94943_000_004I stared at my reflection in the mirror. Without warning, the color of my skin no longer mattered to me. I’m Jennifer, a child of God.
My family and I moved to Layton, Utah, from Georgia during my senior year in high school. As a black teenager, I hated the thought of moving. I liked it in Georgia where I fit in quite well with my peers. The idea of attending a different school in a very white community didn’t appeal to me, even though I was a member of the Church. When I arrived in Utah, adjusting to life there took a great deal of time, and I only managed to make a few friends.
One night I was paired up with a guy my friend and her boyfriend set up with me. I would have enjoyed the night more if my date hadn’t said his parents would freak if they knew he was out with a black girl. His words hurt, but I hid it well. I’ve hid a lot of my feelings.
After graduation, I began to hang around three girls who weren’t LDS. As our friendship grew, I started smoking. I felt like life had no meaning, so I didn’t care that what I was doing was wrong. I couldn’t understand why I was on the earth, and figured I was probably better off dead. After a while, we went our separate ways and I vowed I would never smoke again. But many of my other feelings didn’t change.
I knew I wanted to marry in the temple and raise a family but wondered if I would get the chance. It was rather annoying when people I knew would become engaged, leaving me to question if I would ever get a date in this lifetime.
I wanted to blame the way I felt on something, so I blamed it on the color of my skin. It was stupid of me, I know. But I figured it was the only reason I didn’t have many friends.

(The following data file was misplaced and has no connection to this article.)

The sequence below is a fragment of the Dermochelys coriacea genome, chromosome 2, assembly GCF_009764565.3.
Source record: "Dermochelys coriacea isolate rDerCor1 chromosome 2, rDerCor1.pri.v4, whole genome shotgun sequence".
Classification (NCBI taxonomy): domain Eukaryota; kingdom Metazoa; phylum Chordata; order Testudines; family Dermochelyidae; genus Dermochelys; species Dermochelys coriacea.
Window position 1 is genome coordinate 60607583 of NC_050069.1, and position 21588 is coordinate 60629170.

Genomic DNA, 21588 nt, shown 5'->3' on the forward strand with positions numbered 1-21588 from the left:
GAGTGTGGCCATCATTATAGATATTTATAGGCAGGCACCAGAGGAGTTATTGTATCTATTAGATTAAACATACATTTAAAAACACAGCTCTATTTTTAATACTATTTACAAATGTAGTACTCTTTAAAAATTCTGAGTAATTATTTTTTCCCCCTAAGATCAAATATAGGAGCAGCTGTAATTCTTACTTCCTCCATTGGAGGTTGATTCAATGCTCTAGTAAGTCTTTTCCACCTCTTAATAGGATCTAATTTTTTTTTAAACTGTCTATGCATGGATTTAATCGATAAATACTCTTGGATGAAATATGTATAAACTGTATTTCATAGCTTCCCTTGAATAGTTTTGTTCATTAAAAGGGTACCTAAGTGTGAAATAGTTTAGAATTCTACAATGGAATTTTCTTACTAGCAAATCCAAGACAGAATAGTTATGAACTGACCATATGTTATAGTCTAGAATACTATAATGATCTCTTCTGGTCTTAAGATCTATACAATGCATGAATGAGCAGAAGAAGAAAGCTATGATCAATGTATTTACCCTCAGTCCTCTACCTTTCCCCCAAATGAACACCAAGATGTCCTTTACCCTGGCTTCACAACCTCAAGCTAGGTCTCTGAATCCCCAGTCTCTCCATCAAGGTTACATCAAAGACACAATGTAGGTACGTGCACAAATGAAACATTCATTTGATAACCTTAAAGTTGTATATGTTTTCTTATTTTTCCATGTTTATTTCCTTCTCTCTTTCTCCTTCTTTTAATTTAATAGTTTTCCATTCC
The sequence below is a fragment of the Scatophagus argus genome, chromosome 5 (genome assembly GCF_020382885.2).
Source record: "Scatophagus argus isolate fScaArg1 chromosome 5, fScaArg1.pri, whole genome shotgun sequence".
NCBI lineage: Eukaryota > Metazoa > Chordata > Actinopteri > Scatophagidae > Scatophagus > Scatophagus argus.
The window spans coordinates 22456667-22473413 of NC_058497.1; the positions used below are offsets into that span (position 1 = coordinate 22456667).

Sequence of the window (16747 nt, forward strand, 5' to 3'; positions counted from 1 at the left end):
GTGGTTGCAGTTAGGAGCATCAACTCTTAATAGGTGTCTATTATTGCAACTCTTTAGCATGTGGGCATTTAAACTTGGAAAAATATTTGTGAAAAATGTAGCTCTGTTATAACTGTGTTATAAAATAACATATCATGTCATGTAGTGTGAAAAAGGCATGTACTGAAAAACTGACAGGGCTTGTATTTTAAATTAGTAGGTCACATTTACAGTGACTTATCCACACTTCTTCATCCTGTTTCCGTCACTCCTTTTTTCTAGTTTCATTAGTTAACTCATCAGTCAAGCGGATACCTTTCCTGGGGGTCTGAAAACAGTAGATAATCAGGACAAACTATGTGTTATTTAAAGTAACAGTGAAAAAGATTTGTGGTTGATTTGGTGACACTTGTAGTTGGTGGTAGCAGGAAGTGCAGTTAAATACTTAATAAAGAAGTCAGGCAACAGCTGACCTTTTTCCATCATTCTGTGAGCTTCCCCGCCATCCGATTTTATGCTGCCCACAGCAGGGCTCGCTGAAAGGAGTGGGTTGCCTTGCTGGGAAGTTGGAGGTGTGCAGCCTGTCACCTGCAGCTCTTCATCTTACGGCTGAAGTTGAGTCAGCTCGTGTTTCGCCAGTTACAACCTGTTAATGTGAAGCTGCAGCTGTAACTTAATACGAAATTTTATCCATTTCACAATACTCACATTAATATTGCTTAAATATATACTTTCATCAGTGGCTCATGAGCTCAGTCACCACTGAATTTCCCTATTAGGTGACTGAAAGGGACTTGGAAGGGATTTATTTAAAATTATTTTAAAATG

By the time I was 20, I wanted to change. I decided to fix my appearance. I lost a little weight and bought new clothes and glasses. I found it helped me feel better about myself. But the actual change started when I began attending the single-adult ward and decided to go to college. This gave me the confidence that I could do things I had been too shy or scared to do before.
One day in sacrament meeting, my bishop spoke about the importance of attending church, the importance of paying tithing, reading scriptures, and praying. I felt the Spirit so strongly that I had no doubt the Church was true. It was at this time I decided to read the Book of Mormon.
For a month, I read my scriptures every night. Afterward, I would pray. I continued to pay my tithing and attend church, and I received a calling in the ward. My life couldn’t have been happier.
One day I looked in the mirror and stared at my reflection. “I’m pretty,” I said to the image before me. Tears welled up in my eyes that suddenly seemed to be looking at things differently. I saw myself, but it was as if I were looking at the face of a stranger. The fact I saw myself differently filled me with a happiness I can’t describe.
Without warning, the color of my skin no longer mattered to me. I’m Jennifer, a child of God. If God can love me, then I can learn to love myself, I thought. I now understand why they say you have to love yourself before you can show love to others. Today I can say I’m proud to be black. Four years ago I couldn’t even say it, much less mean it.
My promise now is to live the gospel and put my trust in God. After all, he’s given me the thing I needed most—a sense of my own worth.